Drought-tolerant vernacular

An everyday resident of Colton has planted their trees in drought-busting watering basins
An everyday resident of Colton has planted their trees in drought-busting watering basins

The watering basin is a planting technique in which the plant or tree is not planted at ground level but instead is sunken so that water is directed downwards rather than away from the plant. As a result, the plant’s roots grow deeply rather than superficially. As an added benefit, the basins both catch rainwater and make deep watering by hand much easier. The technique is a hallmark of the irrigation-free landscapes we do, and, lo and behold, is something that just an everyday resident of Colton, California, has been doing too (see photo above).

And yet, when I first shopped this planting idea around to landscape professionals and arborists when we were pitching the irrigation-free idea, I was told by many that this was bad practice. Once we had secured public funding for the pilot Irrigation-Free Landscape and I was in the thick of installing it, there was actually a professional landscape designer working on the landscape next door. While I was planting one of numerous grasses in the basin-style of planting, she came up, grabbed the plant by the crown, and said, “Why are you planting it this way? Don’t you know you are supposed to plant the crown just above soil level?” I said that I was, but above the soil level of the bottom of the basin. She was not convinced. In another conversation with an arborist, I was told that you could not plant trees in this basin style, because their roots would grow out and around and eventually girdle the trees.

In fact, within educational materials and at workshops put out and on by professionals working in the realms of sustainability and landscapes, the watering basin is simply never suggested. Rather, you are to plant your drought tolerant plants in the same way you’ve planted any other plant, and you are to still tether them to an irrigation system. In short, within the worlds of landscape architecture, design, and arborists – the professionals one would think would be at the forefront of real techniques for sustainability – there is at one end a limited take on designing for drought, and on the other, outright resistance to new techniques.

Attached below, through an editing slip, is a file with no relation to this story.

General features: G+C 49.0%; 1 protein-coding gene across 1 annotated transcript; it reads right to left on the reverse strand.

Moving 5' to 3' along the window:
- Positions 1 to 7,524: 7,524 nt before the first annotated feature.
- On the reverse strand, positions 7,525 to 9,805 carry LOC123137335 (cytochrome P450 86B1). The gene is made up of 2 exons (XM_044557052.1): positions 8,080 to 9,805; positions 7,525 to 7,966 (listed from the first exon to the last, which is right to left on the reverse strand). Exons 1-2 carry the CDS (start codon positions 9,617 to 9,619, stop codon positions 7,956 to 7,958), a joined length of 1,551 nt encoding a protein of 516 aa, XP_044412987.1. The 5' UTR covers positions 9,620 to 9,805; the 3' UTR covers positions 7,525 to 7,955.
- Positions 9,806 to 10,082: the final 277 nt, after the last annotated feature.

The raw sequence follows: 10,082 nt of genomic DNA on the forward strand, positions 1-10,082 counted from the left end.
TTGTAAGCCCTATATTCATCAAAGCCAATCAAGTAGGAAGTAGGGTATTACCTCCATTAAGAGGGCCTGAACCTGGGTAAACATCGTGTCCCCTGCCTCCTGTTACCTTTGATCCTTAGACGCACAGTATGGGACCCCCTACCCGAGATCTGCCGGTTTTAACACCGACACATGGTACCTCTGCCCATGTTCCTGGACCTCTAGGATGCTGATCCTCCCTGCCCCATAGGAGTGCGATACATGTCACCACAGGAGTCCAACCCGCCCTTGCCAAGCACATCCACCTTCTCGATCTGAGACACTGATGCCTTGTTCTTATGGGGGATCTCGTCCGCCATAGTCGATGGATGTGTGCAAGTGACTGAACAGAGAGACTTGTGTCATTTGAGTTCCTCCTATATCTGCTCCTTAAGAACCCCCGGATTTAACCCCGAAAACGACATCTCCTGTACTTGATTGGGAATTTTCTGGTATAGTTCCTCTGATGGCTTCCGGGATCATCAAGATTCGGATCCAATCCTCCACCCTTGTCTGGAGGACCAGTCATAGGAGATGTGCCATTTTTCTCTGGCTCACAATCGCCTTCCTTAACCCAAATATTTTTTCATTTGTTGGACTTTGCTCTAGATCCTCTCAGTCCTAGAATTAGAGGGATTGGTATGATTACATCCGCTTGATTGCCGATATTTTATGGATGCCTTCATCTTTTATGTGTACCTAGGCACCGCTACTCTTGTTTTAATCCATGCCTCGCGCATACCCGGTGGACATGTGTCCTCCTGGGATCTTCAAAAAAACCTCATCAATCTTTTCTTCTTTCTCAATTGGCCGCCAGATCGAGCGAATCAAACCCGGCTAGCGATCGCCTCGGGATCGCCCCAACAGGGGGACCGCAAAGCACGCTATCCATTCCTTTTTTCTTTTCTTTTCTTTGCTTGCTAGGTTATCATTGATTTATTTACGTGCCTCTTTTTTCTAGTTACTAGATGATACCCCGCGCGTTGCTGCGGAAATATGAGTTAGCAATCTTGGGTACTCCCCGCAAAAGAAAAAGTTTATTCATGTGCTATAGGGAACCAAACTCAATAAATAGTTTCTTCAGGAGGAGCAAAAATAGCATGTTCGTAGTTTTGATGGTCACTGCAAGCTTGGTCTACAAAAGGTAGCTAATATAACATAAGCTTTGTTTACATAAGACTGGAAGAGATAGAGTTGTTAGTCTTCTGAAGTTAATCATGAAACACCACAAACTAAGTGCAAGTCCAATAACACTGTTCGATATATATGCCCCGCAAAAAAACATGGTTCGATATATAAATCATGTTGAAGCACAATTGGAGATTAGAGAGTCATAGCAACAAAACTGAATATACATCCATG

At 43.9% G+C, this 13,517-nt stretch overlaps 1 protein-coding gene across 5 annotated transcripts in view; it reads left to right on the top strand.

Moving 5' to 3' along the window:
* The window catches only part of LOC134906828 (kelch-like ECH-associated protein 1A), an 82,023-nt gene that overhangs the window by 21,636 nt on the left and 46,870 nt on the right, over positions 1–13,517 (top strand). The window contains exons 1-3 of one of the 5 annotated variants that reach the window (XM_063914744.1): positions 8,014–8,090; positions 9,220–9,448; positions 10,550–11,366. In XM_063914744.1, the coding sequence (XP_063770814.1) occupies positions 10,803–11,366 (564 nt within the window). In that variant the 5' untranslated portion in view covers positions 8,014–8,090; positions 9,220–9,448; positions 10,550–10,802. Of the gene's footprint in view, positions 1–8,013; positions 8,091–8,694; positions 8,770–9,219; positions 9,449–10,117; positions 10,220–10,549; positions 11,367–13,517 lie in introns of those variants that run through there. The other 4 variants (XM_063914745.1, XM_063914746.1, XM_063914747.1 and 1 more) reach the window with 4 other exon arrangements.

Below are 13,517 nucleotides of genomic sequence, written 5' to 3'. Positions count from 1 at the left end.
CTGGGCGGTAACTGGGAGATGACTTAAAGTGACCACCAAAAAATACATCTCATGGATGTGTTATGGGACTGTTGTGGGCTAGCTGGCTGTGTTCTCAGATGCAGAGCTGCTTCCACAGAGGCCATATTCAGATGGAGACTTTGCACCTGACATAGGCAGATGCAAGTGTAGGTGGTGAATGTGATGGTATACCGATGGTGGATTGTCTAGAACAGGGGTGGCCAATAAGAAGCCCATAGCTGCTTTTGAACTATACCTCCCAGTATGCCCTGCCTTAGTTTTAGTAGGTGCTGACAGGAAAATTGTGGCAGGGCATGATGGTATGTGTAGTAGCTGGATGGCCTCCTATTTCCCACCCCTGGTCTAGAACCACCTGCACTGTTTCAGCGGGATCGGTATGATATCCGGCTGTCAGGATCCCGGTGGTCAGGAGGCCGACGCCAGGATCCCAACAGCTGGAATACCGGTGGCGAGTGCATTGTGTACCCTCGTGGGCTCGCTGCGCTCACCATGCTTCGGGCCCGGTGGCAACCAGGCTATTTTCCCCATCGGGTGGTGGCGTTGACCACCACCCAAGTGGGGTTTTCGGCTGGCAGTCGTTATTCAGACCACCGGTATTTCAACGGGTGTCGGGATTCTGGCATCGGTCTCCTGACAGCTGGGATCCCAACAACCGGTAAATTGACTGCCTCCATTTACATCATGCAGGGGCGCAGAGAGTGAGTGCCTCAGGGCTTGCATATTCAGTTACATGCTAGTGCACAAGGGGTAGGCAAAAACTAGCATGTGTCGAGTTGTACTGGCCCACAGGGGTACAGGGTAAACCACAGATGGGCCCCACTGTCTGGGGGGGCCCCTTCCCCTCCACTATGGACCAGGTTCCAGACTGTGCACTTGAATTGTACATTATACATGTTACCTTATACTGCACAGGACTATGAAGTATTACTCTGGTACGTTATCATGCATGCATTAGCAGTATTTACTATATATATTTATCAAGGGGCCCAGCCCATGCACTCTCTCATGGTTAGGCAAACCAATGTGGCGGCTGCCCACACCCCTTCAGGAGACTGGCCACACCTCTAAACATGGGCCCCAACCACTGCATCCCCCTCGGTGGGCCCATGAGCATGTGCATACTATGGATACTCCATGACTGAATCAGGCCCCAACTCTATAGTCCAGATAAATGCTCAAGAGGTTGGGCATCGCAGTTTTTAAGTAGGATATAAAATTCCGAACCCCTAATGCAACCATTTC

The truth is, landscape professionals and designers can be woefully unwilling to step down from their lofty seats of professionalism and advanced degrees to look at what everyday people are doing in their own landscapes when responding to drought – both in terms of planting technique and design. No, this is not to say that landscape professionals know nothing; rather, it is to say that we don’t have all the answers. No one does. And sometimes those answers lie within the work of non-professionals and what kinds of drought-tolerant vernacular landscapes they are making.

And so we come full circle to this resident in Colton, who clearly understood on an intuitive level that given low rainfall and high heat in a place like Colton, planting the trees in basins makes perfect sense, and the resident’s work has resulted in plants that are surviving and thriving.

-John Kamp

Surviving irrigation-free

Coleonema pulchrum, a commonly irrigated landscape plant,  growing irrigation-free in Oakland
Coleonema pulchrum, a commonly irrigated landscape plant, growing irrigation-free in Oakland

There are so many plants of the landscape that we assume are water-loving because they are never given a chance to prove otherwise, and because we don’t look into their native growing conditions to see just how little water they need to grow and thrive. Coleonema pulchrum is just such a plant. With its chartreuse leaves and pink flowers, it’s a much-loved plant in Northern California, offering a bright spot within what could be a washed-out landscape of dull greens and grays. Yet what folks probably don’t know is that this plant is native to a summer-dry, winter-wet region of South Africa and thus for many months out of the year has to tough it out with no water.